“Although democratic deliberation is common in K-12 education, it is mostly limited to the field of social studies; similarly, systems thinking is a popular concept in environmental education, but not other subject areas. By developing an approach to K-12 environmental education that applies these two complementary, but isolated methods to wicked CFEW decision making, my research will make an original, meaningful contribution to CFEW knowledge,” Vrla said.


Vrla defines wicked as a deep disagreement on values and a high level of scientific uncertainty and believes that discursive democracy is a possible solution to these wicked problems because it incorporates the views of physically absent stakeholders, including non-humans into decisions.


Vrla plans on spending his summer at Fenner Nature Center in Lansing to conduct his research where he is also an environmental educator. He also plans on using practitioner action research to develop his curriculum during the summer.

Outside of my academic comfort zone by Christina Azodi (Plant Biology and ESPP)

This winter I escaped the cold Michigan winter to attended and presented a poster at the 2018 American Association for the Advancement of Science (AAAS) Annual Meeting in Austin, Texas. As a fourth year Ph.D. student, this was not my first conference rodeo, but the AAAS Annual Meeting, is not your average conference.

Christina Azodi is a doctoral student with dual majors in Plant Biology and Environmental Science and Policy at Michigan State University.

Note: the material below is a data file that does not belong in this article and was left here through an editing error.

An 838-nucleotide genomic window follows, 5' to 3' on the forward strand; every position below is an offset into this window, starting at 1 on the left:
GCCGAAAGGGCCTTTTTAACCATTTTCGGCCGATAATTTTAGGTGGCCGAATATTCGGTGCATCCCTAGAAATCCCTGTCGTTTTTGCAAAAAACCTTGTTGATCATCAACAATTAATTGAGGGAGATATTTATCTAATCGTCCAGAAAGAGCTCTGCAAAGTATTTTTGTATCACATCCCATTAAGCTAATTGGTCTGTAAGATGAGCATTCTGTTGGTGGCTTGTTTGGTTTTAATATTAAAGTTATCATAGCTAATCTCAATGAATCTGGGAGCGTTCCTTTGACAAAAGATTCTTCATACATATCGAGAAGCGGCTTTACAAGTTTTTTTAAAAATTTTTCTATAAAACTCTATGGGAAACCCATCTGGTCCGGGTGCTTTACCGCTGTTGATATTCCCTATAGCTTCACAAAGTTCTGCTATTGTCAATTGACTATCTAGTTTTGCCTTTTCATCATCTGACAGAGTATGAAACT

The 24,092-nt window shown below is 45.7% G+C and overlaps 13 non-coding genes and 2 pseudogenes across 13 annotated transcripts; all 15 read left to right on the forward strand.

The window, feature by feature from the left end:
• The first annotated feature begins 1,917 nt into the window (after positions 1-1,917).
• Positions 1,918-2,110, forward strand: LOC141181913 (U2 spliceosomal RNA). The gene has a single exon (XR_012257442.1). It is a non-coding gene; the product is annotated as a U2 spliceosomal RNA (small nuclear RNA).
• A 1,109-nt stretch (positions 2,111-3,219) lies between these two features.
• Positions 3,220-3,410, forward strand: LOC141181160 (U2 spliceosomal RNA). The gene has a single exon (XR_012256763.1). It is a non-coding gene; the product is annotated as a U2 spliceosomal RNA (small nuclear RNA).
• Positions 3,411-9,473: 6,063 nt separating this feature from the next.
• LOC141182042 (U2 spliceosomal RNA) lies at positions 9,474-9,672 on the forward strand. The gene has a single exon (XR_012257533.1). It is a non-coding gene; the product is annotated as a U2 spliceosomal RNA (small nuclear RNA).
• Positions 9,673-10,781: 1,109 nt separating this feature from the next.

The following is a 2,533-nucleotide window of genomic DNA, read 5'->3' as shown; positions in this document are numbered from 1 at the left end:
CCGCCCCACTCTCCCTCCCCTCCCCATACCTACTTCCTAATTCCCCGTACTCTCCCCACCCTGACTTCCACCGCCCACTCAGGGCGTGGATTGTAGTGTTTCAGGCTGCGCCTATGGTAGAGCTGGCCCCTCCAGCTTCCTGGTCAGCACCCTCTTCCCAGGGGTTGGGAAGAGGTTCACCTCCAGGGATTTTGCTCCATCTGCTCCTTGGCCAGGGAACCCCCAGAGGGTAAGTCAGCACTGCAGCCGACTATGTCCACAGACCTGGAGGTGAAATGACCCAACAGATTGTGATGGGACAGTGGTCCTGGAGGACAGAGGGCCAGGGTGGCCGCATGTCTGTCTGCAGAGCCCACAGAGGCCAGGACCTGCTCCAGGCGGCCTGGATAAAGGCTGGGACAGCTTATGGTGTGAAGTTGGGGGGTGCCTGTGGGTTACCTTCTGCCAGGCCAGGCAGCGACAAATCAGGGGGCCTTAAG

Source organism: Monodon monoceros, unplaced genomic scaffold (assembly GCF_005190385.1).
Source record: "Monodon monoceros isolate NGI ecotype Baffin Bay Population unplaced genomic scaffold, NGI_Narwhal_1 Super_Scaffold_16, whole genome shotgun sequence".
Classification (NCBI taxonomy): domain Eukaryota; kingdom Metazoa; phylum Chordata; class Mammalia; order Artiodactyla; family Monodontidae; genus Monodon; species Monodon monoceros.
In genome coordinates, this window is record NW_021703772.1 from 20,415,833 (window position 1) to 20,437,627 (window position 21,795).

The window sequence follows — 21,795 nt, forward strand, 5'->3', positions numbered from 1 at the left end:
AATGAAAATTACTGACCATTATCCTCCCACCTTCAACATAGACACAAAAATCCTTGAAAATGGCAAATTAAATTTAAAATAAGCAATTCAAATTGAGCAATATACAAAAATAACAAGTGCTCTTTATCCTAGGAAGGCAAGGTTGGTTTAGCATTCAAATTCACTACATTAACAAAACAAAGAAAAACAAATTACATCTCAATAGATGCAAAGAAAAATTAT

The AAAS is the largest multidisciplinary scientific society in the world. With the meeting’s theme of ‘Advancing Science: Discovery to Application’ as a rough guideline, the seminar topics ranged from the microbiome to sustainable cities to astrophysics. Taking advantage of the breadth of expertise at the conference, I spent my days stepping out of my academic comfort zone. I learned about efforts to use data from personal fitness trackers to assess the recovery of surgical patients, what statisticians believe went wrong in the 2016 election predictions, the impact of the phytobiome on crop production, and progress on using genomic data for precision medicine. The conference also boasted an impressive list of of plenary lecturers, including NASA’s Ellen Ochoa, Cori Bargmann from The Chan Zuckerberg Initiative, renowned science communicator Katharine Hayhoe, and last (but definitely not least), Vice President Joe Biden.